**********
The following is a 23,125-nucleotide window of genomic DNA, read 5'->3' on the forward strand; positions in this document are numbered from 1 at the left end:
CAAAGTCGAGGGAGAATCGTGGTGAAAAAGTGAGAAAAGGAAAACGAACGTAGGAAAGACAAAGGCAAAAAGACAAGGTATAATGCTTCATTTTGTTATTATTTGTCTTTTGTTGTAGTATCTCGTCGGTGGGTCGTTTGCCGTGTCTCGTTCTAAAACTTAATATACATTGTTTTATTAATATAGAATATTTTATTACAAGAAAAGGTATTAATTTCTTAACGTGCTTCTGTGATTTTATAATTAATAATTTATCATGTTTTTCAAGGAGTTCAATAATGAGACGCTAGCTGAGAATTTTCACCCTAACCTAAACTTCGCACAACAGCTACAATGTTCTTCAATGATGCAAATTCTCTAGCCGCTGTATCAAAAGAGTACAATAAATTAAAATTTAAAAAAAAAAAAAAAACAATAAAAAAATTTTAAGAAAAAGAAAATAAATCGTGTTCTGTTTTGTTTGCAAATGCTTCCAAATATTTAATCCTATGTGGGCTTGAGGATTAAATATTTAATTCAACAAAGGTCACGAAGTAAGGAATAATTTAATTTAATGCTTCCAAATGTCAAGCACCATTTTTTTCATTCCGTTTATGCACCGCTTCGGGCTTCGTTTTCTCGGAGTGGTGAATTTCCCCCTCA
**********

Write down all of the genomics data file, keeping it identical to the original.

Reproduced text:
The following is a 23,125-nucleotide window of genomic DNA, read 5'->3' on the forward strand; positions in this document are numbered from 1 at the left end:
CAAAGTCGAGGGAGAATCGTGGTGAAAAAGTGAGAAAAGGAAAACGAACGTAGGAAAGACAAAGGCAAAAAGACAAGGTATAATGCTTCATTTTGTTATTATTTGTCTTTTGTTGTAGTATCTCGTCGGTGGGTCGTTTGCCGTGTCTCGTTCTAAAACTTAATATACATTGTTTTATTAATATAGAATATTTTATTACAAGAAAAGGTATTAATTTCTTAACGTGCTTCTGTGATTTTATAATTAATAATTTATCATGTTTTTCAAGGAGTTCAATAATGAGACGCTAGCTGAGAATTTTCACCCTAACCTAAACTTCGCACAACAGCTACAATGTTCTTCAATGATGCAAATTCTCTAGCCGCTGTATCAAAAGAGTACAATAAATTAAAATTTAAAAAAAAAAAAAAAACAATAAAAAAATTTTAAGAAAAAGAAAATAAATCGTGTTCTGTTTTGTTTGCAAATGCTTCCAAATATTTAATCCTATGTGGGCTTGAGGATTAAATATTTAATTCAACAAAGGTCACGAAGTAAGGAATAATTTAATTTAATGCTTCCAAATGTCAAGCACCATTTTTTTCATTCCGTTTATGCACCGCTTCGGGCTTCGTTTTCTCGGAGTGGTGAATTTCCCCCTCA